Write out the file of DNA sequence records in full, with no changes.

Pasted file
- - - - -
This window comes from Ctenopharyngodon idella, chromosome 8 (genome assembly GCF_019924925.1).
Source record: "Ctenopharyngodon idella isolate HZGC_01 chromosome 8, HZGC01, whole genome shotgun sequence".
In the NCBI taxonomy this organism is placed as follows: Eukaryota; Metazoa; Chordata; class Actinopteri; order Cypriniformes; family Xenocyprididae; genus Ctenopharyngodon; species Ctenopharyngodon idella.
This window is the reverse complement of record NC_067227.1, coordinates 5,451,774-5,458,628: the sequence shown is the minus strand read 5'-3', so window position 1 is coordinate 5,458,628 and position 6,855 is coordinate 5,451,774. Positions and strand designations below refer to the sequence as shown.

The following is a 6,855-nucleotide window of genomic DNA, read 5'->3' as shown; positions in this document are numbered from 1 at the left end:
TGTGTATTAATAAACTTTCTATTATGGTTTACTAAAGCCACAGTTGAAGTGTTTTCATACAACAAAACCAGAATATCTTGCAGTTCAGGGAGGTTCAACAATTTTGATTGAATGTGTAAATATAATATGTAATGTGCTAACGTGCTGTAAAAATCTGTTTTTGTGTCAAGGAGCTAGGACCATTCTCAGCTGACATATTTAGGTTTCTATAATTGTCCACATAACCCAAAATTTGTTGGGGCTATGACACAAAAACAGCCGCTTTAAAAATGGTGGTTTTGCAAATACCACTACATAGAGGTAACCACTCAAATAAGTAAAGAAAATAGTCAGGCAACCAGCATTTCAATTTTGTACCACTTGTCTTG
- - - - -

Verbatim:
This window comes from Ctenopharyngodon idella, chromosome 8 (genome assembly GCF_019924925.1).
Source record: "Ctenopharyngodon idella isolate HZGC_01 chromosome 8, HZGC01, whole genome shotgun sequence".
In the NCBI taxonomy this organism is placed as follows: Eukaryota; Metazoa; Chordata; class Actinopteri; order Cypriniformes; family Xenocyprididae; genus Ctenopharyngodon; species Ctenopharyngodon idella.
This window is the reverse complement of record NC_067227.1, coordinates 5,451,774-5,458,628: the sequence shown is the minus strand read 5'-3', so window position 1 is coordinate 5,458,628 and position 6,855 is coordinate 5,451,774. Positions and strand designations below refer to the sequence as shown.

The following is a 6,855-nucleotide window of genomic DNA, read 5'->3' as shown; positions in this document are numbered from 1 at the left end:
TGTGTATTAATAAACTTTCTATTATGGTTTACTAAAGCCACAGTTGAAGTGTTTTCATACAACAAAACCAGAATATCTTGCAGTTCAGGGAGGTTCAACAATTTTGATTGAATGTGTAAATATAATATGTAATGTGCTAACGTGCTGTAAAAATCTGTTTTTGTGTCAAGGAGCTAGGACCATTCTCAGCTGACATATTTAGGTTTCTATAATTGTCCACATAACCCAAAATTTGTTGGGGCTATGACACAAAAACAGCCGCTTTAAAAATGGTGGTTTTGCAAATACCACTACATAGAGGTAACCACTCAAATAAGTAAAGAAAATAGTCAGGCAACCAGCATTTCAATTTTGTACCACTTGTCTTG